Filing for Social Security (Sort of)
When to claim your Social Security benefits can be particularly tricky for married couples. There are ways, however, for couples to squeeze more money from Social Security if they understand what their options are.
File and Suspend
We’re going to look at one such strategy in this post called file and suspend. Here’s the scenario: A woman wants to retire and start drawing on Social Security, but her husband wishes to keep working. On the surface, this can seem like an intractable problem if the woman intends to claim spousal Social Security. A husband or wife can’t begin drawing spousal checks until their spouse has started drawing on Social Security. A couple can address this issue by using a file and suspend strategy. With this option, the husband, if he has reached full retirement age, can file for Social Security and then immediately suspend the benefits. This will allow the wife to claim her spousal benefit.
Using File and Suspend
Here’s an example that illustrates how this strategy can work: John and Marie have each reached their full retirement age of 66, but only Marie wants to retire. John hopes to keep working until he is 70, which is when Social Security benefits max out. John’s monthly Social Security benefit would be $2,000 if he retired at age 66. If she claimed her own benefit, Marie’s monthly check would pencil out at $900, but if she selected her husband’s benefit (assuming he filed and suspended), her monthly check would increase to $1,000. Because John decided to suspend his payments, his eventual Social Security benefit will grow at 8% a year until age 70. Due to the file-and-suspend strategy, Marie claims the spousal benefit of $1,000 while her own retirement credits keep growing until age 70. (Her own benefit credits continue to increase because she didn’t claim spousal benefits until her full retirement age.) At age 70, Marie switches to the benefits based on her own working life, which are now worth $1,188. File and suspend will not be appropriate for all couples. For instance, it wouldn’t make sense for a husband and wife who have had similar salaries in their careers.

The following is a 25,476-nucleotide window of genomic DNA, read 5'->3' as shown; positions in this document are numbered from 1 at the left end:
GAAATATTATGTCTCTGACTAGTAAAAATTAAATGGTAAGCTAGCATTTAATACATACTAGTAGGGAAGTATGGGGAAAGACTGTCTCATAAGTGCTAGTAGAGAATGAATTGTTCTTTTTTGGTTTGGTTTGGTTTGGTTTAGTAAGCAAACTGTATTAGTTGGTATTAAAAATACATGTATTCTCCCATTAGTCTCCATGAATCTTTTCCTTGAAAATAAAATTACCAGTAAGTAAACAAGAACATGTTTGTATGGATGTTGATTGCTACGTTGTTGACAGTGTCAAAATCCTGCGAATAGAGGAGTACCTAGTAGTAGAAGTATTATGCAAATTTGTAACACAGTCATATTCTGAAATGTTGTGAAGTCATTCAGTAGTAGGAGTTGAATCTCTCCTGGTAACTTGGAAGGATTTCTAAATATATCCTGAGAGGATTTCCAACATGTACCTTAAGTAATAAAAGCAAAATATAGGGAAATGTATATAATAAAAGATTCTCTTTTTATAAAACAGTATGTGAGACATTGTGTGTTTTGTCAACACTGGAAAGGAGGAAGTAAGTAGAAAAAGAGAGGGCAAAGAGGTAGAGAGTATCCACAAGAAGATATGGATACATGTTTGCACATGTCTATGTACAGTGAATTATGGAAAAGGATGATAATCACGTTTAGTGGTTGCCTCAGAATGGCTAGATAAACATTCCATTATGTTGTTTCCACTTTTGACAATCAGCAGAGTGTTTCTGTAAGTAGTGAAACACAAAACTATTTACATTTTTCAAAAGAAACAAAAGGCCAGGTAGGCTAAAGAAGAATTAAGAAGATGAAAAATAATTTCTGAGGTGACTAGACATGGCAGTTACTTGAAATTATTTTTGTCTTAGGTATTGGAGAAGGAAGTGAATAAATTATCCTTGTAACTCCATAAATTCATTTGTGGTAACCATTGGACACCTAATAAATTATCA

In our previous blog post, we discussed another option for married couples that’s referred to as free spousal benefits. If you missed the post, here it is: Taking Advantage of Free Spousal Benefits
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